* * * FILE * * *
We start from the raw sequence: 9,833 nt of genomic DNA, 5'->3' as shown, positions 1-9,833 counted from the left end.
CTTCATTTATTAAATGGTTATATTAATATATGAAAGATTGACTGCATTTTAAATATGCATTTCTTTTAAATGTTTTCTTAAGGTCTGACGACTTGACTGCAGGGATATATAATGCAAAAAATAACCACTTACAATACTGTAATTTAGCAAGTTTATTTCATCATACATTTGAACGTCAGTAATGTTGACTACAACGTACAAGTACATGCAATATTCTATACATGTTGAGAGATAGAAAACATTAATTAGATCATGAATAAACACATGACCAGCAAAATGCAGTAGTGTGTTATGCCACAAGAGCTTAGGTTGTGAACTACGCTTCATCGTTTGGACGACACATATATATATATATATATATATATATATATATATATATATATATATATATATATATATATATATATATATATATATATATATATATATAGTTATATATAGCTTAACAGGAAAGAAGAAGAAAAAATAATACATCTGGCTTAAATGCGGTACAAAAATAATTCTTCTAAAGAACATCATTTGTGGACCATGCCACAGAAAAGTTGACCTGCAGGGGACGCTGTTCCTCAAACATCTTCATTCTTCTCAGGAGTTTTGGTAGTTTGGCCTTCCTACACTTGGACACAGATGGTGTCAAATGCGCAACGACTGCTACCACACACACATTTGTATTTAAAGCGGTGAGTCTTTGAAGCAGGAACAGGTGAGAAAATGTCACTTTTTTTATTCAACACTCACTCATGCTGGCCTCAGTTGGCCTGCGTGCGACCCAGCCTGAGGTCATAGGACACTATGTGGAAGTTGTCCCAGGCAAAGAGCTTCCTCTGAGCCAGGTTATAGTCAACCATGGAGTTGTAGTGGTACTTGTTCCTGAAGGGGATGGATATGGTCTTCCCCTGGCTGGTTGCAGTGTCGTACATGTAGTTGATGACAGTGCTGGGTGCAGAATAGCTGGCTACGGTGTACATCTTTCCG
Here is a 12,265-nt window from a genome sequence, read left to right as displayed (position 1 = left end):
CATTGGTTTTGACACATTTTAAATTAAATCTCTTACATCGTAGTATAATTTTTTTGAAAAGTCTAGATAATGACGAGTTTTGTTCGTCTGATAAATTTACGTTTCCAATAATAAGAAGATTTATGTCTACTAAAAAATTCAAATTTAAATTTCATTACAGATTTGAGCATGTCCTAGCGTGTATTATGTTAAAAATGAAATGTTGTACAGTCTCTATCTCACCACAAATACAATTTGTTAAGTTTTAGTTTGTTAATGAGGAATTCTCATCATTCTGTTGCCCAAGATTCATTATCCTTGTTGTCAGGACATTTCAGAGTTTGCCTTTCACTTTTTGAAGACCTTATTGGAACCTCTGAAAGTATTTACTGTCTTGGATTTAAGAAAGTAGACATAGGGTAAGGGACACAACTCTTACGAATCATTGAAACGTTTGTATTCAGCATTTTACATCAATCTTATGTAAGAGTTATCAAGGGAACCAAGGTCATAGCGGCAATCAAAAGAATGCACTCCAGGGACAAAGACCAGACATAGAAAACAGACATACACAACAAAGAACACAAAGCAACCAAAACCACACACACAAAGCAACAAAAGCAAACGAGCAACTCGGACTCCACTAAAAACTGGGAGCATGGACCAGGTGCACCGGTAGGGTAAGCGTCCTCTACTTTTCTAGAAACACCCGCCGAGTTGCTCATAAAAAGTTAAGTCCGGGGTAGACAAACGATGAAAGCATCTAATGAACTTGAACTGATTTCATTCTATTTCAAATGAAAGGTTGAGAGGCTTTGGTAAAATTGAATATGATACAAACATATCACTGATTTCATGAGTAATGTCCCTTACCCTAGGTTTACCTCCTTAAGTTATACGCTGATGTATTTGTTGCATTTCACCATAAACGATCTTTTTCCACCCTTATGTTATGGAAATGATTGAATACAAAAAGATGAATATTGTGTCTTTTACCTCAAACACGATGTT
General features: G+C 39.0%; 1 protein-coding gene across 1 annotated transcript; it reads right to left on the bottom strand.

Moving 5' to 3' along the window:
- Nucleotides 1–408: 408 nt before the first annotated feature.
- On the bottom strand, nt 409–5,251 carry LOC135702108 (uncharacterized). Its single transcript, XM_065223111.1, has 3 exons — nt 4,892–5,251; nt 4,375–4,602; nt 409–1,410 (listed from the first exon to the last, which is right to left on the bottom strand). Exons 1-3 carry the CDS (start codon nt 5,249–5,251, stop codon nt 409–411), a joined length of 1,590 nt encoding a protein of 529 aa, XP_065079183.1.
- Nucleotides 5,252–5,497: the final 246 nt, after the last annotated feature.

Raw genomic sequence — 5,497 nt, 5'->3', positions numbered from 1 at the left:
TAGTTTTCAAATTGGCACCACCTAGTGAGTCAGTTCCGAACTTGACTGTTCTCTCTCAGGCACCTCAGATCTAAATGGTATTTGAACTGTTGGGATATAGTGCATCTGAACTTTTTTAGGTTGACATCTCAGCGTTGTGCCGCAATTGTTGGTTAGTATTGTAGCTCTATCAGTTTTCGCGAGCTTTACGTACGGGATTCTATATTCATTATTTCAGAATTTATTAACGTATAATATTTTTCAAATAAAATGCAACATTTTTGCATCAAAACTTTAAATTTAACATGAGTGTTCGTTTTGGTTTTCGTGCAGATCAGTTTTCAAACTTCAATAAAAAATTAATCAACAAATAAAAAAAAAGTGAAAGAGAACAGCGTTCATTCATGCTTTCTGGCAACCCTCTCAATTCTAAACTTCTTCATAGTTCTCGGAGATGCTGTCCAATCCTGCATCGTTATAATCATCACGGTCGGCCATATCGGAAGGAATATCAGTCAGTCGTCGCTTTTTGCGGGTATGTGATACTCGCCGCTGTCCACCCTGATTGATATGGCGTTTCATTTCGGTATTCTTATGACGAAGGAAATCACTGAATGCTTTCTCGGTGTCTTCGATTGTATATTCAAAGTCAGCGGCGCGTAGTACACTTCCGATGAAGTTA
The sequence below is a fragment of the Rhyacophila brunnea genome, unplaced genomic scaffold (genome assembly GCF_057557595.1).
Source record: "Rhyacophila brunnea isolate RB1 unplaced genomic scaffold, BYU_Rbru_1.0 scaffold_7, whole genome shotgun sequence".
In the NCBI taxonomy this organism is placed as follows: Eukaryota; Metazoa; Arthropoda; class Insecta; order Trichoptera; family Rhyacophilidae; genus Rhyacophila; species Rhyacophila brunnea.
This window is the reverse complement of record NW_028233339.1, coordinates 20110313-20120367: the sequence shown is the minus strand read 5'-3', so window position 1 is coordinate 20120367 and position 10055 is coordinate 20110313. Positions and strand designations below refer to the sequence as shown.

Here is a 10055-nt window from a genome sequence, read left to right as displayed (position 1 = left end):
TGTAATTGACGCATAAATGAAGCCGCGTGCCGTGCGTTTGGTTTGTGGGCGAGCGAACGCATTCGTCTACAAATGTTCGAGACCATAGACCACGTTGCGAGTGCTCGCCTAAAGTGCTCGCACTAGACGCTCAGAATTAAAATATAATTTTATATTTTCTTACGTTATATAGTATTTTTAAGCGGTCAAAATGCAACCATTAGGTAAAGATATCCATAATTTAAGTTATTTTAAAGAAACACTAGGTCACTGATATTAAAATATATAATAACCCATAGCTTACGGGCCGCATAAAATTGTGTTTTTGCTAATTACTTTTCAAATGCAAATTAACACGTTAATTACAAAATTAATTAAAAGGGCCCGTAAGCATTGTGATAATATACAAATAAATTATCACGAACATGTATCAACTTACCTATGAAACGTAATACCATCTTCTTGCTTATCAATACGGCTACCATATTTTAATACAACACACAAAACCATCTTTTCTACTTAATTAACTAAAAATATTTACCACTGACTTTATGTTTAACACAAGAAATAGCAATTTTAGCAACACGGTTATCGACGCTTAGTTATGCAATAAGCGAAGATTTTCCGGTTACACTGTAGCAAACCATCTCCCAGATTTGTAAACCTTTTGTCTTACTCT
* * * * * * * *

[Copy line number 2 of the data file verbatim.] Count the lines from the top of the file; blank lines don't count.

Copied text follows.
CTTCATTTATTAAATGGTTATATTAATATATGAAAGATTGACTGCATTTTAAATATGCATTTCTTTTAAATGTTTTCTTAAGGTCTGACGACTTGACTGCAGGGATATATAATGCAAAAAATAACCACTTACAATACTGTAATTTAGCAAGTTTATTTCATCATACATTTGAACGTCAGTAATGTTGACTACAACGTACAAGTACATGCAATATTCTATACATGTTGAGAGATAGAAAACATTAATTAGATCATGAATAAACACATGACCAGCAAAATGCAGTAGTGTGTTATGCCACAAGAGCTTAGGTTGTGAACTACGCTTCATCGTTTGGACGACACATATATATATATATATATATATATATATATATATATATATATATATATATATATATATATATATATATATATATATATATATATATATAGTTATATATAGCTTAACAGGAAAGAAGAAGAAAAAATAATACATCTGGCTTAAATGCGGTACAAAAATAATTCTTCTAAAGAACATCATTTGTGGACCATGCCACAGAAAAGTTGACCTGCAGGGGACGCTGTTCCTCAAACATCTTCATTCTTCTCAGGAGTTTTGGTAGTTTGGCCTTCCTACACTTGGACACAGATGGTGTCAAATGCGCAACGACTGCTACCACACACACATTTGTATTTAAAGCGGTGAGTCTTTGAAGCAGGAACAGGTGAGAAAATGTCACTTTTTTTATTCAACACTCACTCATGCTGGCCTCAGTTGGCCTGCGTGCGACCCAGCCTGAGGTCATAGGACACTATGTGGAAGTTGTCCCAGGCAAAGAGCTTCCTCTGAGCCAGGTTATAGTCAACCATGGAGTTGTAGTGGTACTTGTTCCTGAAGGGGATGGATATGGTCTTCCCCTGGCTGGTTGCAGTGTCGTACATGTAGTTGATGACAGTGCTGGGTGCAGAATAGCTGGCTACGGTGTACATCTTTCCG